Talking Heads have opened up about the potential of a reunion, with bassist Tina Weymouth saying the band are “just savouring the moment”.
The iconic band – comprised of frontman David Byrne, drummer Chris Frantz and guitarist Jerry Harrison and Weymouth – made their first public appearance together in over 20 years earlier this month. They reunited for a Q&A at the Toronto International Film Festival on September 11.
“We’re just savoring the moment. We’re so happy that it’s resulted in this wonderful thing that’s lasted 40 years. And we’re not really looking too far into the future,” Weymouth said. “We might be standing on the corner and a bus will knock us down. We’re super glad we’re alive. We’re all four here to enjoy this moment.”
Harrison added: “There’s no question, though, that it revives the joy we had together. I think for each one of us, watching the film, we feel the joy—not just the four of us, but everybody that was onstage, and the crew. It’s certainly tugging on the heartstrings of how much I loved everybody.”
Byrne recently explained that he regrets the way Talking Heads split up, and confessed that he was a “little tyrant” at the time.
“Divorces are never easy,” he told The New York Times. “We get along OK. It’s all very cordial and whatever. It’s not like we’re all best friends. But everybody’s very happy to see this film coming back out.
“We’re all united in the fact that we really love what we did here. So that kind of helps us talk to one another and get along,” he added.
Speaking to NME last year about a potential reunion, Frantz said: “I did try it a couple of times and the last time was about 20 years ago, and after that, David just said: ‘I never want you to ask me that question again. I’m not going to address that matter.’ It’s a shame and it is what it is.”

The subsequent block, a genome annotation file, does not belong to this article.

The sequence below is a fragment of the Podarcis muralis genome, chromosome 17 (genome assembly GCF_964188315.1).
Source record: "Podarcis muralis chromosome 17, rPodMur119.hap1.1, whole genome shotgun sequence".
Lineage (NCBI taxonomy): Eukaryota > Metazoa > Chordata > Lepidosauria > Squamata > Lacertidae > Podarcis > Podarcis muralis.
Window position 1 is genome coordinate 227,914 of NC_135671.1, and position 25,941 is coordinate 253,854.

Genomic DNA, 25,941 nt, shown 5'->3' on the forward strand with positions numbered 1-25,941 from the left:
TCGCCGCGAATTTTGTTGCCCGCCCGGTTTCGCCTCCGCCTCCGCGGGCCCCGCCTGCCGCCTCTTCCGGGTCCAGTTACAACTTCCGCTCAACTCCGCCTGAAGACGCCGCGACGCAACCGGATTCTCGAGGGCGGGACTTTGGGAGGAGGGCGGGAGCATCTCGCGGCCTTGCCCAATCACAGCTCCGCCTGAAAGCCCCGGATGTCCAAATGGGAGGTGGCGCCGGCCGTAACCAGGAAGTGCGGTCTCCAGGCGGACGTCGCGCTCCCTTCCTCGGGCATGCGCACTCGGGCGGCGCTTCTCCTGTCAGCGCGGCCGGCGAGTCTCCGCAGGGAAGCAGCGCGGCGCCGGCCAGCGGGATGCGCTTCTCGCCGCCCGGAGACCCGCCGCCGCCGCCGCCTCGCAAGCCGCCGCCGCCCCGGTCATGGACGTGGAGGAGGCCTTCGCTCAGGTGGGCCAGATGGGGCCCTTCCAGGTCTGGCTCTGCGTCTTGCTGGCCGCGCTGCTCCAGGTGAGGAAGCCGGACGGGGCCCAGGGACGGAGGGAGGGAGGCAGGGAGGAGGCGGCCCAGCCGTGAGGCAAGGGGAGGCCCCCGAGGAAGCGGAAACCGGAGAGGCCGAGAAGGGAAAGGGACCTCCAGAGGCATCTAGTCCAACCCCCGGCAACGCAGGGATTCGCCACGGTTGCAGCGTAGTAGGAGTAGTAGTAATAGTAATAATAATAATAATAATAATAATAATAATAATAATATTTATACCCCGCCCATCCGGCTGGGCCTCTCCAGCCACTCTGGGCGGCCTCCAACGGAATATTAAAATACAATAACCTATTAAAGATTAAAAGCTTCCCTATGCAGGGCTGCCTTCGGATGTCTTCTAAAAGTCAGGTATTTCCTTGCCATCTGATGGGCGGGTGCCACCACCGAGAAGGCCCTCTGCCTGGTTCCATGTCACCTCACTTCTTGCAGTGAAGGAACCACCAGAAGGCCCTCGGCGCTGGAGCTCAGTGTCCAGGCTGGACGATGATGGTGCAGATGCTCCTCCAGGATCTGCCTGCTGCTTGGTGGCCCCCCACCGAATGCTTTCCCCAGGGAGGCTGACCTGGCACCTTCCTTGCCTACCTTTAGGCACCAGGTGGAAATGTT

Byrne discussed the idea of a band reunion with WIRED last year, saying: “I think, in a nutshell, I could say that we came together more as friends than as, you know, incredible musicians. It was really a kind of shared musical taste. And then gradually, as you age and you grow and you explore, your musical tastes start to change. It became more work that we did, we didn’t hang out all the time anymore, so eventually you just kind of drift apart that way.”
Harrison also recently said that the re-release of Stop Making Sense has acted as somewhat of a “healing experience” for the band.
“It’s like, ‘Yeah, we actually can work together and do this.’ And this is something we’re all proud of,” he said.
He continued: “The conflicts that people have spent a lot of time talking about, they still can be looked up. It’s not like the feelings that made people say various things are totally gone or anything like that, but it’s sort of like they’ve been voiced, do you need to voice things like that over and over again? I mean, I made my point.”
The bandmates have had a complicated relationship since their breakup in 1991. They had previously reunited in 1999 to promote the 15th-anniversary reissue of the film and, in 2002, came together to perform four songs at the Rock and Roll Hall Of Fame induction ceremony – their only live performance since 1984.
In other news, the band recently opened up about why ‘Stop Making Sense’ marked their final tour as a band.
“It was hard to think about how we could top this. That was the looming question. We didn’t have an immediate answer. Maybe in time we might have figured out a way to not get compared to this incredible thing we did, but immediately afterwards, it was like, oh man. Couldn’t think of anything,” Byrne told the Los Angeles Times.
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